“Ofcom’s decision to ban the advertising of products containing high levels of fat, salt and sugar – on children’s channels, during children’s programmes, as well as during adult programmes watched by a large number of children – has had an adverse affect on the sector, which to some extent is dependent upon ‘pester power’,” write the report’s authors.
Statistics detailing the decline in sales in the children’s sector are difficult to obtain, a Key Note spokeswoman told FoodManufacture.co.uk. But sales in the segment reached only £304.3m in 2008 compared with £301.3m in 2006, by far the smallest increase in the cereal sector.
Overall children’s cereals account for 24.6% of the total cereal market.
In 2007, the Office of Communications introduced a curfew on the advertising of unhealthy foods around children’s viewing times and restricted the use of licensed characters, celebrities, promotional offers and health claims.
Companies had responded to the restrictions by introducing new products, said the spokeswoman. Chocolate Weetabix became the first chocolate cereal to be allowed to be marketed to children under the new Ofcom rules, contributing to Weetabix's leading UK turnover in the cereal sector, the report said.
Despite product innovation and reduced salt levels, a recent report by consumer group Which? found sugar levels were still high in many products, according to the report. Of the 100 cereals tested in 2009, 59 received a red light for sugar levels, based on the traffic light food-labelling system, with almost half aimed at children.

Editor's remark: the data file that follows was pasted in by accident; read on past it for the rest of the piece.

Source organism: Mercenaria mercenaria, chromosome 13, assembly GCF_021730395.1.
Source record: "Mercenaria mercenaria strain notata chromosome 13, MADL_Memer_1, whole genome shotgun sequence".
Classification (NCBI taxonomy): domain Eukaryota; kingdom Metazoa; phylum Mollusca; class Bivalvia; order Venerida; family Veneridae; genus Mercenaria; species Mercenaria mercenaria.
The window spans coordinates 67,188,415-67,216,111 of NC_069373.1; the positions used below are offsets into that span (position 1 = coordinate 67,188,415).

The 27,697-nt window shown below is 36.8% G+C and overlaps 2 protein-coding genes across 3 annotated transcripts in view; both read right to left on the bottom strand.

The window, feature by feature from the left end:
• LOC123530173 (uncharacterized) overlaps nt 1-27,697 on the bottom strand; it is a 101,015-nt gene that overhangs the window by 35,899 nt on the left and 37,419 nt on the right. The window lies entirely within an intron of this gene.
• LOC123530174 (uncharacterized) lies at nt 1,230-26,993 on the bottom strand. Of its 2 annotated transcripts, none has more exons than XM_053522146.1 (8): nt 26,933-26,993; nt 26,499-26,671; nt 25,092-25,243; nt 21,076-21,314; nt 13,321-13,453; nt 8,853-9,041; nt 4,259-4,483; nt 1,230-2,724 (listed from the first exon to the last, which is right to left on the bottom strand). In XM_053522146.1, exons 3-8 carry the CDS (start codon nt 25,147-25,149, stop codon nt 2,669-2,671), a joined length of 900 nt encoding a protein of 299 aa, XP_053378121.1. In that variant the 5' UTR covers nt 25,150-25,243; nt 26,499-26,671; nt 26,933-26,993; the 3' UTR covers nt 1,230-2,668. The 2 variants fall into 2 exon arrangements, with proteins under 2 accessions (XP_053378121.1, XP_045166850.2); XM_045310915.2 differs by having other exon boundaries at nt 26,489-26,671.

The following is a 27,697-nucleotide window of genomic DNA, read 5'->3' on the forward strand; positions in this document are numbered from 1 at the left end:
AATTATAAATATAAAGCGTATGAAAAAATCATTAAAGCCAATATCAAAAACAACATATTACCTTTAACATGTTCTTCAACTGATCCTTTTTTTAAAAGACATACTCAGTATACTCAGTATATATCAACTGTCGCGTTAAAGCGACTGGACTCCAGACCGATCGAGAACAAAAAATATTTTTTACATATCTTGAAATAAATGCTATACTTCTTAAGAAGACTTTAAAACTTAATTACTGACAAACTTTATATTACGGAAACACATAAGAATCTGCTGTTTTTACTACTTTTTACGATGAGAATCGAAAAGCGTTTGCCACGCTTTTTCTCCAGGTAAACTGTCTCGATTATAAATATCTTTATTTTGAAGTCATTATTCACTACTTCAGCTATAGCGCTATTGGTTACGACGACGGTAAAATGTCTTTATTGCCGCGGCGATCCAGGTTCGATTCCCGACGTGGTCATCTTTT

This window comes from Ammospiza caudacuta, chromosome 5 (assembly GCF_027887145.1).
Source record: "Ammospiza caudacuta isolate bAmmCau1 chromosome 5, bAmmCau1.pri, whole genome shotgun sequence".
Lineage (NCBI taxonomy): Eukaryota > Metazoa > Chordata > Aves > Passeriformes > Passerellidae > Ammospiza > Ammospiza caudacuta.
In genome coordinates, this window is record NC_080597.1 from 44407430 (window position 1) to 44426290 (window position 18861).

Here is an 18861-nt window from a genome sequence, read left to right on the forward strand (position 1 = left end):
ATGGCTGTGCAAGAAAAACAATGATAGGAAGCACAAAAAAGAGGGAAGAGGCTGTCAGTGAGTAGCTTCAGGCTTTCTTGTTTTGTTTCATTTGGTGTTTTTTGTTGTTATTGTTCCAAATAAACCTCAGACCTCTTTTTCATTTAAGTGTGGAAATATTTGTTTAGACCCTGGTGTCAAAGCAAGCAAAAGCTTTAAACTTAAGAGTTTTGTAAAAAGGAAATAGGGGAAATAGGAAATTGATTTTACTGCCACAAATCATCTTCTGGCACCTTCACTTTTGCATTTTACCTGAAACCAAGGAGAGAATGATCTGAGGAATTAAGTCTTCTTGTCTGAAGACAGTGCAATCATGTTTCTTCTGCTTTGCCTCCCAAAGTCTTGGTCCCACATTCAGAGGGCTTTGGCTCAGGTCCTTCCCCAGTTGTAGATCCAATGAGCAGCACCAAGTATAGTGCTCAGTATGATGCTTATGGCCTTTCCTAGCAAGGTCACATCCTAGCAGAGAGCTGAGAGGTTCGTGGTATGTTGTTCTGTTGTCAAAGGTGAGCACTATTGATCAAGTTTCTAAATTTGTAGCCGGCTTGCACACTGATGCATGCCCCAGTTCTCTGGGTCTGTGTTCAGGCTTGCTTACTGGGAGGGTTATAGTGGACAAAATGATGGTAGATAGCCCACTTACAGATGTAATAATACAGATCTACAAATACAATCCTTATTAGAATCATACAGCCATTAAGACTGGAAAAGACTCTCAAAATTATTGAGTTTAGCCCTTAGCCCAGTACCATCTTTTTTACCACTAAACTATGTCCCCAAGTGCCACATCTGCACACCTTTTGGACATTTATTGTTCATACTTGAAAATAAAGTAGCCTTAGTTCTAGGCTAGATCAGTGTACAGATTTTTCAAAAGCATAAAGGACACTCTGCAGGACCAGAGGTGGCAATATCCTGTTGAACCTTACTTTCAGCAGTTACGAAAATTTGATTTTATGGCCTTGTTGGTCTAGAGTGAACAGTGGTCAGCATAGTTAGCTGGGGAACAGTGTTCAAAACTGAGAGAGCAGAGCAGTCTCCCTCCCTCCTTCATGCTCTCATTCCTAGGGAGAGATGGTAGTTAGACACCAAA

Meanwhile, the cereal sector overall is predicted to grow by 15.1% to reach about £1.69bn by 2015 compared with an estimated £1.47bn this year.
The sale of porridge and other cereals containing oats has risen significantly reflecting rising awareness of the health benefits of oats and their suitability for people intolerant to gluten. Manufacturer Rude Health reported a 45% surge in the sales of its porridge lines.
Manufacturers such as Doves Farm and Alara Wholefoods have also boosted sales of gluten-free, diabetic and vegan breakfast cereals.
The report noted potential for innovation, particularly in the health- and speciality-cereal areas.
An ageing UK population will also help to increase cereal product sales, according to the report.